May 20, 2013; San Jose Inside
A state judge ordered the Santa Clara Family Health Foundation (SCFHF) to release information on political expenditures related to a recent sales tax increase ballot initiative it supported. The SCFHF had initially objected to a request for information from Metro and San Jose Inside for the information, and the publications filed suit under the California Public Records Act (CPRA). SCHF maintained that, as a nonprofit corporation, it was not subject to the CPRA.
However, the county disagreed, noting that the foundation’s executive director is a county employee and the requested documents reside on county computers. The article also notes that the foundation uses email addresses owned by Santa Clara Family Health Plan, a governmental entity (public agency), and is provided office space by the Health Plan. The county was prepared to comply with the request when the nonprofit foundation decided to ask for an injunction to block disclosure. The court found that the records are subject to CPRA and that disclosure would not cause material harm to SCFHF.
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There are concerns that the nonprofit SCFHF is being used as a way for the governmental Santa Clara Family Health Plan to engage in political activity. The personnel, administrative, office space, and programmatic ties between the two entities lend credence to these concerns. It is expected that Metro and San Jose Inside will review the records and report further on the relationships and activities of the foundation and the health plan.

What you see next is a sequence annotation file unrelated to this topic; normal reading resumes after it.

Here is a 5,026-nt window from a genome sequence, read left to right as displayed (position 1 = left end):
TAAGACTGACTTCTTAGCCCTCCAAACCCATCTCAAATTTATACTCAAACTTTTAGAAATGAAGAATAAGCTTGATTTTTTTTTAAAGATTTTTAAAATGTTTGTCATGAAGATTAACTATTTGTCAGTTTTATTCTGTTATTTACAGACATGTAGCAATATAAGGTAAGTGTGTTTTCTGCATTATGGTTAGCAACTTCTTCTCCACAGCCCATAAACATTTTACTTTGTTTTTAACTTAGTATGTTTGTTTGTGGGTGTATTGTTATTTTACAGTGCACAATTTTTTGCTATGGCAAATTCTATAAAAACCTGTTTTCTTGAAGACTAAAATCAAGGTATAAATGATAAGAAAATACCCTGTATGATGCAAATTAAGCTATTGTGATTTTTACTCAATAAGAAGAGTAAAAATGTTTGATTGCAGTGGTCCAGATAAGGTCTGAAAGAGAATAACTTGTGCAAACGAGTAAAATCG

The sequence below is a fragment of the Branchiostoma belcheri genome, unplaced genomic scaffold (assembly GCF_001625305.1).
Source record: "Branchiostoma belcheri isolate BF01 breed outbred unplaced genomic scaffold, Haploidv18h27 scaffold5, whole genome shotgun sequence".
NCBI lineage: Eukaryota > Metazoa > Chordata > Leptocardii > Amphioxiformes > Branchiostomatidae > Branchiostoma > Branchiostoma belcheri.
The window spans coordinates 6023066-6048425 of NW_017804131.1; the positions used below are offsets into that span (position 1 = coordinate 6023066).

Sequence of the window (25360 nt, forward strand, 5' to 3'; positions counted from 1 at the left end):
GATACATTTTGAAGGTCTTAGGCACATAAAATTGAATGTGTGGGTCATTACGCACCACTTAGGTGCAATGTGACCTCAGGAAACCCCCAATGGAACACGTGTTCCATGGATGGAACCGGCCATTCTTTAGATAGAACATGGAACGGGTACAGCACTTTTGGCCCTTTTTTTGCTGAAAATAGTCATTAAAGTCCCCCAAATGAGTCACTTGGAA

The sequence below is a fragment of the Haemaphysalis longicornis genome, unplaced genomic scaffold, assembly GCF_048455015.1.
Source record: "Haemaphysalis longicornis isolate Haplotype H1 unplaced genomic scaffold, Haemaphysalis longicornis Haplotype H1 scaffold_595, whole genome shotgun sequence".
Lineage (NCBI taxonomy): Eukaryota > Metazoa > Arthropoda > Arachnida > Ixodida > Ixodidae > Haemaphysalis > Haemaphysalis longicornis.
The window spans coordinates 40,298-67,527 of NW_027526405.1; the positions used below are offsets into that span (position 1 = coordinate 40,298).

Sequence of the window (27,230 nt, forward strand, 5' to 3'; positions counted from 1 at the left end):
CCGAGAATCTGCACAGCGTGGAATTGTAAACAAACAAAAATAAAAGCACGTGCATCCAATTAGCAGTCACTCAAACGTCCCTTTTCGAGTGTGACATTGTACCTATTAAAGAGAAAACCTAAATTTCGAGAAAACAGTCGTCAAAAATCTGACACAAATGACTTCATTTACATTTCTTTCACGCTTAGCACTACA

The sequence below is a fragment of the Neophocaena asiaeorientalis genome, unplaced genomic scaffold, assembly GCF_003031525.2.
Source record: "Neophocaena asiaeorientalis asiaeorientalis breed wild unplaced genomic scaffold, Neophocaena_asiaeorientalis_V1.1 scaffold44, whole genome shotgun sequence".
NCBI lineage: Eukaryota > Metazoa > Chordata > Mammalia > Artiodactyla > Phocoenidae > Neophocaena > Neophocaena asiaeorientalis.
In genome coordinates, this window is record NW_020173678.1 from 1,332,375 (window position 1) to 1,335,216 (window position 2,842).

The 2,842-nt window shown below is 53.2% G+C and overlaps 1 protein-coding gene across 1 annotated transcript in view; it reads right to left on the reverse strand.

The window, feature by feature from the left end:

There is considerable debate on the public vs. private nature of nonprofits. Some argue that the benefits of tax exemption amount to a tax subsidy by government that allows all things to become public. Others believe that nonprofits are, by their nature, nongovernmental, private corporations, created by state statute in much the same way as for-profit corporations. For-profit corporations are private and subject to significant disclosure requirements while still being guaranteed privacy in many areas of internal operations; nonprofits should be treated in the same way. Tax exemption is a benefit, but many activities are exempted from taxation without surrendering all privacy rights.
Many nonprofit organizations are created by governmental entities to provide services indirectly that government finds difficult to provide directly. Difficulties can include access to grants and philanthropic funds, enhanced community involvement and responsiveness, more nimble decision-making and management, and decreased operating costs. This case indicates that, in California at least, the relative advantages of nonprofit status do not liberate an organization from its public disclosure obligations as a governmental unit. Organizations seeking to straddle the nonprofit and governmental worlds may find themselves subject to the regulations applicable to both, with a prejudice in favor of regulations encouraging public knowledge over proprietary operations.—Michael Wyland